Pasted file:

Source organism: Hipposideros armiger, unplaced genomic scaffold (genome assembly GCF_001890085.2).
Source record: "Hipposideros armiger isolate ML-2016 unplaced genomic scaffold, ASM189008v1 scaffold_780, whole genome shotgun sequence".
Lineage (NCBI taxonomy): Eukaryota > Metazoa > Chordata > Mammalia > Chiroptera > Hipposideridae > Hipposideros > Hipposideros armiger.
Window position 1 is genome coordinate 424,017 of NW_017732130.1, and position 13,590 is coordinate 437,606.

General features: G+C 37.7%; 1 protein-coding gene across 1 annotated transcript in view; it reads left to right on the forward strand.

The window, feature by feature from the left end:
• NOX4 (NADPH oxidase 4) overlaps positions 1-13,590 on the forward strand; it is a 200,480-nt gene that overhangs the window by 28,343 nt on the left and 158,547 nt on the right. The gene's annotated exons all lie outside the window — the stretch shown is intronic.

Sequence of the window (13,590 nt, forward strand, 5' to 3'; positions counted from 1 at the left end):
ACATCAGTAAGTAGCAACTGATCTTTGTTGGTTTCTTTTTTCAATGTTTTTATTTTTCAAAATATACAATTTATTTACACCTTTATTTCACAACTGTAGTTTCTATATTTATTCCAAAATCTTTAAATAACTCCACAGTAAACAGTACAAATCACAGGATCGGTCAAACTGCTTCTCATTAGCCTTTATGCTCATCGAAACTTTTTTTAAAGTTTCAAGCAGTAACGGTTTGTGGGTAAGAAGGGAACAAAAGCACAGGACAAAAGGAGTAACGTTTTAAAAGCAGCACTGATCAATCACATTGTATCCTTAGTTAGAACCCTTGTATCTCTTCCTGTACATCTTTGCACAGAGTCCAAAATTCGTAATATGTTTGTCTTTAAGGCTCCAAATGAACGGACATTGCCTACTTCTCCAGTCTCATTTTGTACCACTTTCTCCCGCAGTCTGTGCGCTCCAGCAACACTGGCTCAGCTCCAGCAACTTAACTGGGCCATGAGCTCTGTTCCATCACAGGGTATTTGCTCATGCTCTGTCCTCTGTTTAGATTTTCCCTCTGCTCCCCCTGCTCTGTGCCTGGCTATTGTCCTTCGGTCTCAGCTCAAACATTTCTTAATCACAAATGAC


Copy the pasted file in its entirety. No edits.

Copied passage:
Source organism: Hipposideros armiger, unplaced genomic scaffold (genome assembly GCF_001890085.2).
Source record: "Hipposideros armiger isolate ML-2016 unplaced genomic scaffold, ASM189008v1 scaffold_780, whole genome shotgun sequence".
Lineage (NCBI taxonomy): Eukaryota > Metazoa > Chordata > Mammalia > Chiroptera > Hipposideridae > Hipposideros > Hipposideros armiger.
Window position 1 is genome coordinate 424,017 of NW_017732130.1, and position 13,590 is coordinate 437,606.

General features: G+C 37.7%; 1 protein-coding gene across 1 annotated transcript in view; it reads left to right on the forward strand.

The window, feature by feature from the left end:
• NOX4 (NADPH oxidase 4) overlaps positions 1-13,590 on the forward strand; it is a 200,480-nt gene that overhangs the window by 28,343 nt on the left and 158,547 nt on the right. The gene's annotated exons all lie outside the window — the stretch shown is intronic.

Sequence of the window (13,590 nt, forward strand, 5' to 3'; positions counted from 1 at the left end):
ACATCAGTAAGTAGCAACTGATCTTTGTTGGTTTCTTTTTTCAATGTTTTTATTTTTCAAAATATACAATTTATTTACACCTTTATTTCACAACTGTAGTTTCTATATTTATTCCAAAATCTTTAAATAACTCCACAGTAAACAGTACAAATCACAGGATCGGTCAAACTGCTTCTCATTAGCCTTTATGCTCATCGAAACTTTTTTTAAAGTTTCAAGCAGTAACGGTTTGTGGGTAAGAAGGGAACAAAAGCACAGGACAAAAGGAGTAACGTTTTAAAAGCAGCACTGATCAATCACATTGTATCCTTAGTTAGAACCCTTGTATCTCTTCCTGTACATCTTTGCACAGAGTCCAAAATTCGTAATATGTTTGTCTTTAAGGCTCCAAATGAACGGACATTGCCTACTTCTCCAGTCTCATTTTGTACCACTTTCTCCCGCAGTCTGTGCGCTCCAGCAACACTGGCTCAGCTCCAGCAACTTAACTGGGCCATGAGCTCTGTTCCATCACAGGGTATTTGCTCATGCTCTGTCCTCTGTTTAGATTTTCCCTCTGCTCCCCCTGCTCTGTGCCTGGCTATTGTCCTTCGGTCTCAGCTCAAACATTTCTTAATCACAAATGAC